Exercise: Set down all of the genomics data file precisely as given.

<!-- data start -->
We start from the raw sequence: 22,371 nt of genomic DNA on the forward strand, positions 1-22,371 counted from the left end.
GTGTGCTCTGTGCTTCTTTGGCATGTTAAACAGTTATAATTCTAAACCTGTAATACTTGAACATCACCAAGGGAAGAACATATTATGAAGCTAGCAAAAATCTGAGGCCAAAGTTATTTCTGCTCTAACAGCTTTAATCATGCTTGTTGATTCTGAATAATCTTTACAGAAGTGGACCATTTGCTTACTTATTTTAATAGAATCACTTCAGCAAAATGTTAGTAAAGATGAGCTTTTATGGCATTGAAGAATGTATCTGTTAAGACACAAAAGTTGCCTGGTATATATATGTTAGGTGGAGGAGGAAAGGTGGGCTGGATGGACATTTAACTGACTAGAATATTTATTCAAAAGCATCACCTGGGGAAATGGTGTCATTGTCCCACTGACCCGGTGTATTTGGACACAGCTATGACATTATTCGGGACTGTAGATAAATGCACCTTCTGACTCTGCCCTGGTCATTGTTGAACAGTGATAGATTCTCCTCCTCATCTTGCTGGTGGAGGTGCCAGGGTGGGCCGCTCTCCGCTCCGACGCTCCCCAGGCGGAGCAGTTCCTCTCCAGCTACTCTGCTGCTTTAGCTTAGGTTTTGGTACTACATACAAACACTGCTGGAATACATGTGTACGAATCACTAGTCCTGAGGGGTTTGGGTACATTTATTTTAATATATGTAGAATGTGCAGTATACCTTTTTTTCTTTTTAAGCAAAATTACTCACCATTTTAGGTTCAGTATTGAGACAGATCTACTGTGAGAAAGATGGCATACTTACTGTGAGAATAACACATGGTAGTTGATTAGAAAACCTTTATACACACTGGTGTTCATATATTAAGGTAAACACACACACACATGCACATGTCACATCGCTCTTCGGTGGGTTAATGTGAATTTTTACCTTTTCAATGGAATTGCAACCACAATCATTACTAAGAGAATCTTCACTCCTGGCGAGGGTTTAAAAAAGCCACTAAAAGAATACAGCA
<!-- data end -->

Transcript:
We start from the raw sequence: 22,371 nt of genomic DNA on the forward strand, positions 1-22,371 counted from the left end.
GTGTGCTCTGTGCTTCTTTGGCATGTTAAACAGTTATAATTCTAAACCTGTAATACTTGAACATCACCAAGGGAAGAACATATTATGAAGCTAGCAAAAATCTGAGGCCAAAGTTATTTCTGCTCTAACAGCTTTAATCATGCTTGTTGATTCTGAATAATCTTTACAGAAGTGGACCATTTGCTTACTTATTTTAATAGAATCACTTCAGCAAAATGTTAGTAAAGATGAGCTTTTATGGCATTGAAGAATGTATCTGTTAAGACACAAAAGTTGCCTGGTATATATATGTTAGGTGGAGGAGGAAAGGTGGGCTGGATGGACATTTAACTGACTAGAATATTTATTCAAAAGCATCACCTGGGGAAATGGTGTCATTGTCCCACTGACCCGGTGTATTTGGACACAGCTATGACATTATTCGGGACTGTAGATAAATGCACCTTCTGACTCTGCCCTGGTCATTGTTGAACAGTGATAGATTCTCCTCCTCATCTTGCTGGTGGAGGTGCCAGGGTGGGCCGCTCTCCGCTCCGACGCTCCCCAGGCGGAGCAGTTCCTCTCCAGCTACTCTGCTGCTTTAGCTTAGGTTTTGGTACTACATACAAACACTGCTGGAATACATGTGTACGAATCACTAGTCCTGAGGGGTTTGGGTACATTTATTTTAATATATGTAGAATGTGCAGTATACCTTTTTTTCTTTTTAAGCAAAATTACTCACCATTTTAGGTTCAGTATTGAGACAGATCTACTGTGAGAAAGATGGCATACTTACTGTGAGAATAACACATGGTAGTTGATTAGAAAACCTTTATACACACTGGTGTTCATATATTAAGGTAAACACACACACACATGCACATGTCACATCGCTCTTCGGTGGGTTAATGTGAATTTTTACCTTTTCAATGGAATTGCAACCACAATCATTACTAAGAGAATCTTCACTCCTGGCGAGGGTTTAAAAAAGCCACTAAAAGAATACAGCA